Tuesday, March 21, 2006

The Face of God (Pt. 1)

A few people here said they liked this pair of posts I wrote earlier on my own blog about Buddhism and the idea of 'God', so I've moved the first one over here. If it goes down well I'll post Part 2 as well.



Personally, I've never had a belief in God, and tended to believe that the Abrahamic (why do people say 'Judeo-Christian' and exclude Islam?) concept of God and 'His' supposed purposes were incoherent. That doesn't mean that I didn't have a strong sense of 'spirituality', it just means that I didn't attach it to a concept of an anthropomorphic creator being. It was nature/existence itself that awed me.

Some Zen teachers occasionally talk in terms of 'God' - even the iconoclastic Brad Warner sometimes does. The word is being used as a way of expressing a Buddhist idea in 'Western' terms. However, the concept used here is far from the Abrahamic concept of a separate, self-existent, supernatural and (always to at least some extent) anthropomorphic creator used by most theists. Personally I tend to think that it should be avoided to avoid confusion.

There are some people - mainly Christian-Buddhist hybrids (not sure how that works) and Christians looking for common ground who try very hard to show that Buddhism and Christianity are essentially saying the same thing. I think that ultimately there may be an element of truth in this, but I think that a great deal of damage is done to a concept such as Sunyata (emptiness) by trying to squeeze it into a God-shaped hole. I tend to think that the concept of God is, in part, derived from experiences of 'no-self' and 'oneness', interpreted as a cosmic event - a union between a discreet self (individual soul) and a discreet Absolute (Godhead). This is naive and simplistic compared with the subtlety and sophistication of Nagarjuna's concept of Sunyata and Dogen's (and others') descriptions of the relationship between relative and absolute. In Buddhism, the denial of a separate self (anatman) and a separate absolute (nirvana) are key concepts. The rest as far as I can tell is a naive search for explanations which will fit into our common-sense conceptual structure on the basis of faulty logic and blind faith.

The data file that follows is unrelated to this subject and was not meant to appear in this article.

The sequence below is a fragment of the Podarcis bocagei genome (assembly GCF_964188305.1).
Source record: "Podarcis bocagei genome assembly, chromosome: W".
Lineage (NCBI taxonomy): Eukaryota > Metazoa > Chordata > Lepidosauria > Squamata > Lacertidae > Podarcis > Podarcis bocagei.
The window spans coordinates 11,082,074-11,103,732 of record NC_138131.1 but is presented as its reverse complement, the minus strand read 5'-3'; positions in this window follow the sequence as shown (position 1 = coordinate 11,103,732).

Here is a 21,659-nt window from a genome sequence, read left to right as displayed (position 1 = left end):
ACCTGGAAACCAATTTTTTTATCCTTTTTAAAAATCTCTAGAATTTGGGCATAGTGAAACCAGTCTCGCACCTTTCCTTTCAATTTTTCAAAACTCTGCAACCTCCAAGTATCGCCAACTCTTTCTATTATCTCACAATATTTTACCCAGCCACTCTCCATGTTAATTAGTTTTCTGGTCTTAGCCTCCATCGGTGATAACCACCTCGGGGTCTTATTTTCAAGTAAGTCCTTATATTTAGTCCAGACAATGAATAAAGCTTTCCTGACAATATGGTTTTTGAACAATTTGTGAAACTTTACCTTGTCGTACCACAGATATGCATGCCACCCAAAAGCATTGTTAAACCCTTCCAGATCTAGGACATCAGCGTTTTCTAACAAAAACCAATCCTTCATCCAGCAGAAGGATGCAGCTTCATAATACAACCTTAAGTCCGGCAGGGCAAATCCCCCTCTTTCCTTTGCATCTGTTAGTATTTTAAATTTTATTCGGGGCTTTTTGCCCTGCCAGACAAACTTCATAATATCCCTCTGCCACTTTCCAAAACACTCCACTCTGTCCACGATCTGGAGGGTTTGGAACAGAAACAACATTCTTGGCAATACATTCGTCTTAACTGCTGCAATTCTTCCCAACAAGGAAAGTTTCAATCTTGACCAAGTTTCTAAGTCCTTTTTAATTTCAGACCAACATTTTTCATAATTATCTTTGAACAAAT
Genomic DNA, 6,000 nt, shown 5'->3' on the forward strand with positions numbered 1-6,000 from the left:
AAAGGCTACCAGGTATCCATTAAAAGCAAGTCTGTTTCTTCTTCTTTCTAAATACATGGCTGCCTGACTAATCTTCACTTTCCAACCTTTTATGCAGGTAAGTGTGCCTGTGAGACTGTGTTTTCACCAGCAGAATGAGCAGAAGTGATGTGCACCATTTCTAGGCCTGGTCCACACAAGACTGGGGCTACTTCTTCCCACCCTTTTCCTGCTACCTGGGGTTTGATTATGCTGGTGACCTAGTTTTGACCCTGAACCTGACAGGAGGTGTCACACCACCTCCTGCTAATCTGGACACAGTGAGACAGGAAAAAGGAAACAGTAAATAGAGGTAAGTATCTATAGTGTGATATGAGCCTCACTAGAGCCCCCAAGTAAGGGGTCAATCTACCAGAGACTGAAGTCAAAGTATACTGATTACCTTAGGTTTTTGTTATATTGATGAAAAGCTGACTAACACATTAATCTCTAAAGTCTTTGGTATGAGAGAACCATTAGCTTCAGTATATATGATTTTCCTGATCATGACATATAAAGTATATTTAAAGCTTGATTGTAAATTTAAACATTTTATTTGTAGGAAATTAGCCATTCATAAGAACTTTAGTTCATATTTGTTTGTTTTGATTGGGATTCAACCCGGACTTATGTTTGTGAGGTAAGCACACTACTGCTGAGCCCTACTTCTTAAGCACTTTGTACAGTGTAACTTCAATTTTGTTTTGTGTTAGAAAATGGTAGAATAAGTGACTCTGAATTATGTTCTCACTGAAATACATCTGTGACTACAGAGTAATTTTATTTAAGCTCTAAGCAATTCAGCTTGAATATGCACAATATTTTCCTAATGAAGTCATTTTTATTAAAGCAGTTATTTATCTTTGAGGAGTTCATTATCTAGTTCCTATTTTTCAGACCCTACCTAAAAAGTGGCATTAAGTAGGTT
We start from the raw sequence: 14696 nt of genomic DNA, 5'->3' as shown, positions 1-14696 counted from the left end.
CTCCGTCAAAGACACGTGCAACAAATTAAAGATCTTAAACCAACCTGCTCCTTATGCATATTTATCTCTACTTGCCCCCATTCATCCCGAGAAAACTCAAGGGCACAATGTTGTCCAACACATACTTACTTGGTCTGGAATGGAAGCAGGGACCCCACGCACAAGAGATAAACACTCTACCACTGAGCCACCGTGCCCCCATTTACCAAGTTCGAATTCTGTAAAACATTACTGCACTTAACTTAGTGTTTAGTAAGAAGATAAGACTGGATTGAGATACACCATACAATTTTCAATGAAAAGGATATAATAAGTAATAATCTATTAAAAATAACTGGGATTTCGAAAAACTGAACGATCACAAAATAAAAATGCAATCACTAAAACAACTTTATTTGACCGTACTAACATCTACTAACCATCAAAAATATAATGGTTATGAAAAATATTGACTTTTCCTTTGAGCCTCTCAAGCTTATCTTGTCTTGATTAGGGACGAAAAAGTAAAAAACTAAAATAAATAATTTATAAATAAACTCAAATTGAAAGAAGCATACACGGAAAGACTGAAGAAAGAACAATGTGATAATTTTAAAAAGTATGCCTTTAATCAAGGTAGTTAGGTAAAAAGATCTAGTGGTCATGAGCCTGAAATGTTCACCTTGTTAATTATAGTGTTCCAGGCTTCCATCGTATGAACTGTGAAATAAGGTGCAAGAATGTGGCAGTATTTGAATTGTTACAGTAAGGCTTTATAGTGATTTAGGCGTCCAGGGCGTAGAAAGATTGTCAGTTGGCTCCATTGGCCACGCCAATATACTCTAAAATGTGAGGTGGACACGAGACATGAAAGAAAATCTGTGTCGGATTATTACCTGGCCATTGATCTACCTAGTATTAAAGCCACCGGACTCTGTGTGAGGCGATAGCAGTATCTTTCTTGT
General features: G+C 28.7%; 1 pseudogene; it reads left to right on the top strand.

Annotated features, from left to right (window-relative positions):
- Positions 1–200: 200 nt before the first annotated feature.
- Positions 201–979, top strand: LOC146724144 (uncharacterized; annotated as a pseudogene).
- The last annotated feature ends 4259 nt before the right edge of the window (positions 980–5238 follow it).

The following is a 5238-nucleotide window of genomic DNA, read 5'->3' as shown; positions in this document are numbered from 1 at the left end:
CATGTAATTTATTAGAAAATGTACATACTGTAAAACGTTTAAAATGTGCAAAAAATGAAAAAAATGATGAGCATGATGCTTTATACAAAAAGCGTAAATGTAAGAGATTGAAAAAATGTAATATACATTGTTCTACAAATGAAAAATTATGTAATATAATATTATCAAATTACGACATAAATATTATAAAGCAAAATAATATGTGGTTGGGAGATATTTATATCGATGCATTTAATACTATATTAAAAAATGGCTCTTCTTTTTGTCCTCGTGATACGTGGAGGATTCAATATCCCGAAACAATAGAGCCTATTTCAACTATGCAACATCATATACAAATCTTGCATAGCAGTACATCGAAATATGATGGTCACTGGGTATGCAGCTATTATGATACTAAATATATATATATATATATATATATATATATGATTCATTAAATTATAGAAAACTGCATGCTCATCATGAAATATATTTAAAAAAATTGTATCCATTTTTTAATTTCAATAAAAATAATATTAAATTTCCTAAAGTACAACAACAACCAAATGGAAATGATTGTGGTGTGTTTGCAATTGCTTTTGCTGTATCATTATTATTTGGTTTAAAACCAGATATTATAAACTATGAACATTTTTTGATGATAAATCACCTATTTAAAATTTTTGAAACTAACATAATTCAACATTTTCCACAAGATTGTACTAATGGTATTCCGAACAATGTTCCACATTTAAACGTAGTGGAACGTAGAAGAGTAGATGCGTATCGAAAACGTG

Even putting aside all the issues of evidence and the validity of 'personal revelation', and all the problems of Biblical literalism, I find the concept incoherent. Here is a small selection of the questions I think the idea of God begs:

Why would an omniscient, omnipotent, omnibenevolent being use methods of improving his creations, which required great suffering, (existence, freewill, evil, evolution) with no sign of resulting improvement?

Why would a perfect being need to create humanity let alone need its love?

Events/changes require time to occur in, so how could the creation of space-time occur before there was any time for it occur?

The usual answer to these sorts of questions is some variant of 'God works in mysterious ways', but this comes back to How do you know He works in mysterious ways?, How do you know the Bible is infallibly true?, How do you know that God exists?, How do you know (enough to make claims about it) what God is like?. Blind faith - a personal feeling of conviction isn't valid, as demonstrated by the number of people who have absolute faith in their beliefs and yet who contradict each other or who are demonstrably false and/or insane. Faith in Buddhist practice, as I understand it, is of a more ordinary sort - like the faith of a climber in his ropes. The 'intuitive knowing' described about 'enlightened masters' is something else - 'knowing' is not quite the right word and it is not knowledge of anything supernatural or metaphysical - rather, it is just being fully attentive to reality, absent of certain illusions we have about it.